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Let $V$ be a finite dimensional vector space over a field $F$, $A$ and $B$ subspaces of $V$ such that $V=A \oplus B$. I want to show that it does not follow that $V^* = A^* \oplus B^*$.

Proof attempt: Assume that $A\neq V$. Let $f\in A^*$, then $f:A\to F$. If $g\in V^*$, then $g:V\to F$. Since $f$ and $g$ have different domains, we can't conclude that $f\in V^*$. So $A^*$ is not a subset of $V^*$ and the result follows.

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  • $\begingroup$ But if $f \in A^*$ and $g \in B^*$ then $(f,g) \in V^*$. $\endgroup$ – mechanodroid Sep 2 '18 at 19:55
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    $\begingroup$ What does $=$ stand for? Equality as sets? Just a note, $A$ is not a subset of $V$ either. $\endgroup$ – Ennar Sep 2 '18 at 22:01
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It depends on what you mean by that equality, and how do you define the direct sum (internal or external constructions may change the result, if you want an equality of sets). What is certainly true is that $V^* \simeq A^* \oplus B^*$.

Recall that a linear map $h : A \oplus B \to W$ is uniquely determined by maps $f: A \to W$ and $g: B \to W$. That is, given two such maps, we can construct $h(a,b) := f(a)+g(b)$, and this is the only such linear function that verifies $h(a,0) = f(a)$ and $h(0,b) = g(b)$.

Now, every element of $V^* = (A \oplus B)^*$ is a linear functional $\phi : A \oplus B \to \mathbb{F}$ and so it is in bijective correspondence with maps $\phi(-,0): A \to \mathbb{F}$ and $\phi(0,-) : B \to \mathbb{F}$. That is, the function

$$ \Gamma: V^* \rightarrow A^* \oplus B^* \\ \ \phi \mapsto (\phi(-,0),\phi(0,-)) $$

is bijective. Moreover, this application is linear and so it is an isomorphism.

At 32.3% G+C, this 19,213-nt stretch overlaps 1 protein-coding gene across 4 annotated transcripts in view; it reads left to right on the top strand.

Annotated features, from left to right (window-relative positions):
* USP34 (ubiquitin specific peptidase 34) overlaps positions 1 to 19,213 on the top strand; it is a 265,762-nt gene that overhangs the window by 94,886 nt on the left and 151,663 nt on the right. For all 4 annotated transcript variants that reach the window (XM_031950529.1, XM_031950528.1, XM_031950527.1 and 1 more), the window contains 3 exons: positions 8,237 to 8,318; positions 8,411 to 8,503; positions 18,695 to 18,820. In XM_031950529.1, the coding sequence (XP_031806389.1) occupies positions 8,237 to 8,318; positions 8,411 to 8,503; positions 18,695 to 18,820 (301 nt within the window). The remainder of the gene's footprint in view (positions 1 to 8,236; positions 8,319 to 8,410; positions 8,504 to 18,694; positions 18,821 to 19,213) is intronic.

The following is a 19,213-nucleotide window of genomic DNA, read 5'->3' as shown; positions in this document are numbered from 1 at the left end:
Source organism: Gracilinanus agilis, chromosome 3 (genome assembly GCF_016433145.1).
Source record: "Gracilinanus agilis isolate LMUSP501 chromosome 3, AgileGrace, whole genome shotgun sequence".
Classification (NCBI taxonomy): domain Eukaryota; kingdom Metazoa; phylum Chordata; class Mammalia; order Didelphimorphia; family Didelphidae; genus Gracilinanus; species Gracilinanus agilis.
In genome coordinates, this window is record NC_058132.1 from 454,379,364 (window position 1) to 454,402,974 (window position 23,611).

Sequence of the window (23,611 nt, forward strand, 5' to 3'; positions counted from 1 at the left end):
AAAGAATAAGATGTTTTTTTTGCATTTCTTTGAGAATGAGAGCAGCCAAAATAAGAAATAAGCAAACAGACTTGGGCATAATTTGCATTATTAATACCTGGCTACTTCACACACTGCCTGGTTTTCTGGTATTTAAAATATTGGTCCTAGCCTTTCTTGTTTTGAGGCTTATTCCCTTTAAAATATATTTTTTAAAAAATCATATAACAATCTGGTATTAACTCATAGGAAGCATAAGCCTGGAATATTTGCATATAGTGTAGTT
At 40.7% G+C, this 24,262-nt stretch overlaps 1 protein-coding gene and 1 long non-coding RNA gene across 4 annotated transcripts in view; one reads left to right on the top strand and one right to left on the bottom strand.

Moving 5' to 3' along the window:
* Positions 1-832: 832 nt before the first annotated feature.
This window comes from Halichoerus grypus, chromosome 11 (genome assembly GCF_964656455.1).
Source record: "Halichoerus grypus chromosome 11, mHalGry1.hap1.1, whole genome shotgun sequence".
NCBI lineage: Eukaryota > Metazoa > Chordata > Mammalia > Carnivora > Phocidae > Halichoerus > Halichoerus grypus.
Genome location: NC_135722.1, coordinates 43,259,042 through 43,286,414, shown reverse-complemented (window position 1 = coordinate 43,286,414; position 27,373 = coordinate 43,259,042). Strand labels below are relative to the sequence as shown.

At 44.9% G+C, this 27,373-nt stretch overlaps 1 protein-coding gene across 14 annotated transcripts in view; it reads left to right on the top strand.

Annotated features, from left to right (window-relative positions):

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  • $\begingroup$ Do you have any insight into why the equality does not hold? Also, I should have been more specific: Take this to be equality of sets (or subspaces) and the external direct sum. $\endgroup$ – JJH Sep 3 '18 at 7:38
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    $\begingroup$ I don't know if this counts as insight but, the elements of $V^*$ are linear functions from $V$ to the field and the elements of $A^* \oplus B^*$ are tuples of elements, with each coordinate having a linear functional with the corresponding domain. Clearly these two don't have the same 'type' of elements, even though they have the same structure as vector spaces. It is 'just' a technical problem, like the one that makes $A \times (B \times C) \neq A \times B \times C$ because the latter has $3$-uples as elements and the former has tuples, where the second coordinate is a tuple itself. $\endgroup$ – Guido A. Sep 3 '18 at 19:04
  • $\begingroup$ The analogy with the Cartesian product of sets is much appreciated. Marking this as the answer. $\endgroup$ – JJH Sep 3 '18 at 21:10
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It depends on how you interpret $\oplus$.

The dual $V^*$ is indeed isomorphic to the (external) direct sum $A^*\oplus B^*$. Indeed, if $(f,g)\in A^*\oplus B^*$, we can define $$ \overline{(f,g)}\colon V\to F \qquad \overline{(f,g)}(a,b)=f(a)+g(b) $$ and $\overline{(f,g)}$ is linear. Suppose $\overline{(f,g)}$ is the zero map. Then, for all $a\in A$, $$ \overline{(f,g)}(a,0)=f(a)=0 $$ and so $f=0$; similarly, $g=0$. Therefore the map $(f,g)\mapsto\overline{(f,g)}$ is an injective linear map $A^*\oplus B^*\to V^*$. Since domain and codomain have the same dimension, the map is also surjective.

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